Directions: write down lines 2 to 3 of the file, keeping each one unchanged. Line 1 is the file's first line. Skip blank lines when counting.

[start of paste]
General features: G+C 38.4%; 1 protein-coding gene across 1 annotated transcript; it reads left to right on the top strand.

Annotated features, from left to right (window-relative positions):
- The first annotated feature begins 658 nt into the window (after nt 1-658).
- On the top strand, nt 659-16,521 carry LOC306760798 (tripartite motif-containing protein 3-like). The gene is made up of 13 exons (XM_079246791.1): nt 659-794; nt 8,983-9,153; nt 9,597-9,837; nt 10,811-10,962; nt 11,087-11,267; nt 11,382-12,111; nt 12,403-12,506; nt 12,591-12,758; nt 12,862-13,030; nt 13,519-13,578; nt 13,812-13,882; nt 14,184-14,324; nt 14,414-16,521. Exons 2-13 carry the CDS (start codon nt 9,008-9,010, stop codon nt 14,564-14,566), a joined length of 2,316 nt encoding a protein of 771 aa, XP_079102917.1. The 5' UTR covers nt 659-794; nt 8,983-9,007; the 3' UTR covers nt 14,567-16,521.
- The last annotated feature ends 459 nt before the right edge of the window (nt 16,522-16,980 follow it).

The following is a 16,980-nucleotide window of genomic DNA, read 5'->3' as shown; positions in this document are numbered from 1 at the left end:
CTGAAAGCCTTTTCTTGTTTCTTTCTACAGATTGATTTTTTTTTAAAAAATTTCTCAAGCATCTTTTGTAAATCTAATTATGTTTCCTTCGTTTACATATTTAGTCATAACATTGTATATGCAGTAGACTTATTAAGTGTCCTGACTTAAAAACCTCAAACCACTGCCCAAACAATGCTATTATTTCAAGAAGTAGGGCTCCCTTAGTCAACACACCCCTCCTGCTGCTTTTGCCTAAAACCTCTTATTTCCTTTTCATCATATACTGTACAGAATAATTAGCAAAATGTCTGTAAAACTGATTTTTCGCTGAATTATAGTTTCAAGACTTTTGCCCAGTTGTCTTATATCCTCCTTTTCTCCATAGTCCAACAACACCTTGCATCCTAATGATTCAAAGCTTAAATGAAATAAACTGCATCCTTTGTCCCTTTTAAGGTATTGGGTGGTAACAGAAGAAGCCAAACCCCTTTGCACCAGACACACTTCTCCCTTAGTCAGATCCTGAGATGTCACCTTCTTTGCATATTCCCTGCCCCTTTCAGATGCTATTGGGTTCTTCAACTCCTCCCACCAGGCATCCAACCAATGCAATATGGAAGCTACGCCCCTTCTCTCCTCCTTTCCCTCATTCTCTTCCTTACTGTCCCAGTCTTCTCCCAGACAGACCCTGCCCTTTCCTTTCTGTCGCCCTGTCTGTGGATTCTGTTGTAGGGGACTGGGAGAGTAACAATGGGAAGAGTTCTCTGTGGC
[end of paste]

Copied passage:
Annotated features, from left to right (window-relative positions):
- The first annotated feature begins 658 nt into the window (after nt 1-658).